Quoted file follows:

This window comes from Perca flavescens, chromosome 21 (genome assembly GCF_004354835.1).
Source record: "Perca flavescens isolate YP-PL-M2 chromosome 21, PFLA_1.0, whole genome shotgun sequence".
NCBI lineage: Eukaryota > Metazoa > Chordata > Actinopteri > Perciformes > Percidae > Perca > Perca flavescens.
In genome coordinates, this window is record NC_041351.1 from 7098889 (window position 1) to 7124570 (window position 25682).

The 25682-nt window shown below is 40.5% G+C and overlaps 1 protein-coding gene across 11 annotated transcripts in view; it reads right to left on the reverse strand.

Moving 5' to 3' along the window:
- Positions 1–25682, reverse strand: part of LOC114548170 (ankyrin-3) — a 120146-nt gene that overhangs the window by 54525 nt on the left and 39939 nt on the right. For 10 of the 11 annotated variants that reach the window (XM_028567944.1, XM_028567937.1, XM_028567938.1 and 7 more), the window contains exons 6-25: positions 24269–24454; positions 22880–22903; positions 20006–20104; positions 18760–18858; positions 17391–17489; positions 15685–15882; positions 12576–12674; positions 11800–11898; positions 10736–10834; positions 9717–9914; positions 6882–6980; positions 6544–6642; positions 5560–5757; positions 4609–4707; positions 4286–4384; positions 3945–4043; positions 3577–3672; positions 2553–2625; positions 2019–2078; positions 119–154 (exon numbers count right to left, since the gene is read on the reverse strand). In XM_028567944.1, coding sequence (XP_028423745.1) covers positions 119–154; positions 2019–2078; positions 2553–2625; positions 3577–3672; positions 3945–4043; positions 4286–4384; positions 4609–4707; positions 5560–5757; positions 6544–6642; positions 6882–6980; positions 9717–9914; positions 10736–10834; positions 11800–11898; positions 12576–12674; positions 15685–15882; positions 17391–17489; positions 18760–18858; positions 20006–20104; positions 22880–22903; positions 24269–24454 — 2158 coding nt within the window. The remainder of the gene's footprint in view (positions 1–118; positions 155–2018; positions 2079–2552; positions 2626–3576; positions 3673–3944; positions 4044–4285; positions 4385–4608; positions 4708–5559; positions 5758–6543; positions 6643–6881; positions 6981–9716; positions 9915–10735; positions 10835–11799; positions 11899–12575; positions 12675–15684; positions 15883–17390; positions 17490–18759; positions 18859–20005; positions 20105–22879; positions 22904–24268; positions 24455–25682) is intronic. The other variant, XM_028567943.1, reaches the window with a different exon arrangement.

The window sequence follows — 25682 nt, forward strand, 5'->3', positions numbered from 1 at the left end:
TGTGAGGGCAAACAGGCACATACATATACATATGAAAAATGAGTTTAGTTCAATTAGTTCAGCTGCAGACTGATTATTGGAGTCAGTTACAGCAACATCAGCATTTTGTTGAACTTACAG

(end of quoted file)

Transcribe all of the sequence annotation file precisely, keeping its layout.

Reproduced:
This window comes from Perca flavescens, chromosome 21 (genome assembly GCF_004354835.1).
Source record: "Perca flavescens isolate YP-PL-M2 chromosome 21, PFLA_1.0, whole genome shotgun sequence".
NCBI lineage: Eukaryota > Metazoa > Chordata > Actinopteri > Perciformes > Percidae > Perca > Perca flavescens.
In genome coordinates, this window is record NC_041351.1 from 7098889 (window position 1) to 7124570 (window position 25682).

The 25682-nt window shown below is 40.5% G+C and overlaps 1 protein-coding gene across 11 annotated transcripts in view; it reads right to left on the reverse strand.

Moving 5' to 3' along the window:
- Positions 1–25682, reverse strand: part of LOC114548170 (ankyrin-3) — a 120146-nt gene that overhangs the window by 54525 nt on the left and 39939 nt on the right. For 10 of the 11 annotated variants that reach the window (XM_028567944.1, XM_028567937.1, XM_028567938.1 and 7 more), the window contains exons 6-25: positions 24269–24454; positions 22880–22903; positions 20006–20104; positions 18760–18858; positions 17391–17489; positions 15685–15882; positions 12576–12674; positions 11800–11898; positions 10736–10834; positions 9717–9914; positions 6882–6980; positions 6544–6642; positions 5560–5757; positions 4609–4707; positions 4286–4384; positions 3945–4043; positions 3577–3672; positions 2553–2625; positions 2019–2078; positions 119–154 (exon numbers count right to left, since the gene is read on the reverse strand). In XM_028567944.1, coding sequence (XP_028423745.1) covers positions 119–154; positions 2019–2078; positions 2553–2625; positions 3577–3672; positions 3945–4043; positions 4286–4384; positions 4609–4707; positions 5560–5757; positions 6544–6642; positions 6882–6980; positions 9717–9914; positions 10736–10834; positions 11800–11898; positions 12576–12674; positions 15685–15882; positions 17391–17489; positions 18760–18858; positions 20006–20104; positions 22880–22903; positions 24269–24454 — 2158 coding nt within the window. The remainder of the gene's footprint in view (positions 1–118; positions 155–2018; positions 2079–2552; positions 2626–3576; positions 3673–3944; positions 4044–4285; positions 4385–4608; positions 4708–5559; positions 5758–6543; positions 6643–6881; positions 6981–9716; positions 9915–10735; positions 10835–11799; positions 11899–12575; positions 12675–15684; positions 15883–17390; positions 17490–18759; positions 18859–20005; positions 20105–22879; positions 22904–24268; positions 24455–25682) is intronic. The other variant, XM_028567943.1, reaches the window with a different exon arrangement.

The window sequence follows — 25682 nt, forward strand, 5'->3', positions numbered from 1 at the left end:
TGTGAGGGCAAACAGGCACATACATATACATATGAAAAATGAGTTTAGTTCAATTAGTTCAGCTGCAGACTGATTATTGGAGTCAGTTACAGCAACATCAGCATTTTGTTGAACTTACAG